After nearly two years of living in Cambodia, our family visited the United States for the first time. I had grand plans for how I was going to spend my time in America. I would:
- Catch up on sleep.
- Catch up on reading (thanks to my public library obsession).
- Walk in safe, quiet neighborhoods (a favorite pre-Cambodia activity).
- Read aloud to my kids (because we homeschool Charlotte Mason style).
- Play outside with my children (and enjoy American public cleanliness).
None of those things happened the way I envisioned. Accustomed to tropical temperatures, I froze in Midwestern winter. This kept me from walking and playing outside. We traveled a lot and met with a lot of people, which exhausted my introvert self, and instead of reading aloud to my children, I let them watch too much television. I didn’t sleep enough, and I even neglected my own personal reading.
As I neared the end of my time in America, I looked back over the past few months, dissatisfied. Disappointed in myself. With that in mind, I further examined my time in America. What I discovered were some unexpected blessings:
- Driving was easy. I had been nervous to drive again because I hadn’t driven the entire time I lived in Cambodia. (If you come visit, you can see for yourself why that is.) Happily, driving came back to me quickly.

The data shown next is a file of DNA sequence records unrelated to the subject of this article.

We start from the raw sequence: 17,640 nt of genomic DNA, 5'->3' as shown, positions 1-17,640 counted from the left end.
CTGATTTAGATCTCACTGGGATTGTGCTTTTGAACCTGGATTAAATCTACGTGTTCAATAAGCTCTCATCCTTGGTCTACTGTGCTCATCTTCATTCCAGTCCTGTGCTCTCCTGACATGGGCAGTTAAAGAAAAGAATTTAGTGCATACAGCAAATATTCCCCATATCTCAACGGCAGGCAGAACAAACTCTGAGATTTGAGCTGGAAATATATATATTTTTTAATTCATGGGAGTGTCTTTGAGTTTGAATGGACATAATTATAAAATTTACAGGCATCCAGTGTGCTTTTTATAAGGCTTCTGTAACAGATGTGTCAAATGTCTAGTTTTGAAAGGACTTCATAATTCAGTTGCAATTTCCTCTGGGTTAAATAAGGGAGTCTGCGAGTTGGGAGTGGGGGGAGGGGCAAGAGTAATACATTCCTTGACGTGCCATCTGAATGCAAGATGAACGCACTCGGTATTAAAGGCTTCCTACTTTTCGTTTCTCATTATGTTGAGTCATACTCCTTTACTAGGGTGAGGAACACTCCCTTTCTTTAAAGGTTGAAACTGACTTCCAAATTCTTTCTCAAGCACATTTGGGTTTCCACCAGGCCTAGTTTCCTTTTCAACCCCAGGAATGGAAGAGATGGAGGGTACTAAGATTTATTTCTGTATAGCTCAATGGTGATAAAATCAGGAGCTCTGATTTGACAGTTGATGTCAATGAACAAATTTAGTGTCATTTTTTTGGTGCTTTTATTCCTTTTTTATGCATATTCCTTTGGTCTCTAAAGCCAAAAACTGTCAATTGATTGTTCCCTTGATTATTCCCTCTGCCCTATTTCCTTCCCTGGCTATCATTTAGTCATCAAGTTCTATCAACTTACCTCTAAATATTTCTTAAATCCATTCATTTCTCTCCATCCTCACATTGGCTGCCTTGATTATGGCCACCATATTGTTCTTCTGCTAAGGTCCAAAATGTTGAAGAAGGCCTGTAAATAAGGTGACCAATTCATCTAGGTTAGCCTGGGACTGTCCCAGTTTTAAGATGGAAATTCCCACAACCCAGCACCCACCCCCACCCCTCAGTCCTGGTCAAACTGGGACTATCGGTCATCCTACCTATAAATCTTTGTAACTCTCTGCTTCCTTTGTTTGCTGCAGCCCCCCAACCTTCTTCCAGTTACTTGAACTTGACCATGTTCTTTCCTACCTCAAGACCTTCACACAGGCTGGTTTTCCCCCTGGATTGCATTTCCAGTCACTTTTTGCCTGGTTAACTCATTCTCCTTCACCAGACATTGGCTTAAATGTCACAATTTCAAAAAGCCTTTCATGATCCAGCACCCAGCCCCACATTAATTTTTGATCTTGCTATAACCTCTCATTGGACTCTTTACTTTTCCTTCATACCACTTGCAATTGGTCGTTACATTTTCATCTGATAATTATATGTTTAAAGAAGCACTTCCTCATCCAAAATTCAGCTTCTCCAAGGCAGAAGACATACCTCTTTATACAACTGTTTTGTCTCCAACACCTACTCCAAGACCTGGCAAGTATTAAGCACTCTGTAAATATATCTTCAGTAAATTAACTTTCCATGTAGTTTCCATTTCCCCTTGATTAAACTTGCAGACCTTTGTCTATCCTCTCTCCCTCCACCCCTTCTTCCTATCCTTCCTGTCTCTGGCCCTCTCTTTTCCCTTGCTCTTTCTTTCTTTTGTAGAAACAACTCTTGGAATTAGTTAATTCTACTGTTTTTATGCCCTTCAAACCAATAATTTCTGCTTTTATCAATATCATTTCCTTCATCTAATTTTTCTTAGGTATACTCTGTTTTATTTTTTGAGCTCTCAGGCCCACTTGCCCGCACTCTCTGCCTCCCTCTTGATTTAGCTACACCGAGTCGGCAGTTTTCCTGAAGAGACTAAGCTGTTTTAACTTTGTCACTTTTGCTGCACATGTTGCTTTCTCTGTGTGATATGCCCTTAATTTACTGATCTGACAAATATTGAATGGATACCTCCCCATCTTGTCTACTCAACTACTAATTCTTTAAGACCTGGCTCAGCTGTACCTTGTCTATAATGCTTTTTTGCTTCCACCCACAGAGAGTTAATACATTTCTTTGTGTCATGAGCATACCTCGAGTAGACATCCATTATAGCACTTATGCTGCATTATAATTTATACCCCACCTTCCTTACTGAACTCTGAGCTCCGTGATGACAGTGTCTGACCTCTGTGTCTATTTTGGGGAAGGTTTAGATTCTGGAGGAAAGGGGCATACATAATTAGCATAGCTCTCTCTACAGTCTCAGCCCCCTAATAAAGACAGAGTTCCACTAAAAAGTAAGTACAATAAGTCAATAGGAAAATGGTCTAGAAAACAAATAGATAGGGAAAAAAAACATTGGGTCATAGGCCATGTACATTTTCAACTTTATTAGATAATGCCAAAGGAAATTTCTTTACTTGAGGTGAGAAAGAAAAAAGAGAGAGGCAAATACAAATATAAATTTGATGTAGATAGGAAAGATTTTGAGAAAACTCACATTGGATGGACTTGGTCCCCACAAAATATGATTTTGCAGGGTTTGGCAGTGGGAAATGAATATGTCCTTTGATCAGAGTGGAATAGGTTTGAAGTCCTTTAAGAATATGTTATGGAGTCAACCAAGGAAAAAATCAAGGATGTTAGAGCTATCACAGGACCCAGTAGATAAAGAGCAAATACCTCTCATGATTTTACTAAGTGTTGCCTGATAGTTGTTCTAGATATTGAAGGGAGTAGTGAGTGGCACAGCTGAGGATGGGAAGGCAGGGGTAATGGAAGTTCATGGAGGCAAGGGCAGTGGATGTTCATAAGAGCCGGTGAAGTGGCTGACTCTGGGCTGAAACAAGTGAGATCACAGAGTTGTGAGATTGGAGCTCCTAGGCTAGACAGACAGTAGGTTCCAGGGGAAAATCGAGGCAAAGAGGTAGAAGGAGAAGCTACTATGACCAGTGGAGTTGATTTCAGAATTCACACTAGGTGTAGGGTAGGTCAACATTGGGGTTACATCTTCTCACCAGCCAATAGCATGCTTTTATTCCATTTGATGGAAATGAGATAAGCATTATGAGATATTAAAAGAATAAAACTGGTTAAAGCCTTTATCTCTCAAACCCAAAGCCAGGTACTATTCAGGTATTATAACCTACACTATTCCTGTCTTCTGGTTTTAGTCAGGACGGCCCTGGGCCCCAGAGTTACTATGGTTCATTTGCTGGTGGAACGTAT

- I picked up exactly where I had left off with friends, as if nothing had changed. In the space of two years, people change. We’ve changed, our friends have changed. But somehow our friendships still feel very much the same to me. Thank you for loving us just the same. Thank you for opening your dinner tables and your guest rooms to us. Thank you for inviting us into your lives and investing in ours. Relationships that span the test of time are a glimpse of heaven to me.
- I remembered my childhood piano and ballet lessons more easily than I expected. I’m stretching my right brain this year, having devoted many years solely to my left brain. (I’ll still be reading science magazines, thanks to the friends who send them our way.)
- I practiced speaking in public, and it wasn’t nearly as scary as I had thought. I spoke three times (which is admittedly not very many), but I was surprised to find myself growing in confidence and ability to at least pretend I wasn’t nervous. Who knew that was possible??
How does one describe a furlough? Well, mine certainly wasn’t expectable. I can also definitively say this: I am weary. For me, furlough consisted of three months of sustained fatigue.
With less than a week left on American soil, I have mixed feelings about my return to Cambodia. (Yes, not only am I conflicted about the furlough itself, but I am also conflicted about its conclusion.) I want to go back to my life in Asia, though I’m not ready to say goodbye to the people and places I love but so seldom see.
I have kept Cambodia in my heart and mind these past 3 months. I love you, and I miss you, and I will be with you soon. Over the next two years, as I’ve done the last two, I will keep America in my heart and my mind. I love you, and I will miss you. Lord willing, I’ll be back again someday, ready once again to share life with you, however brief our time together may be.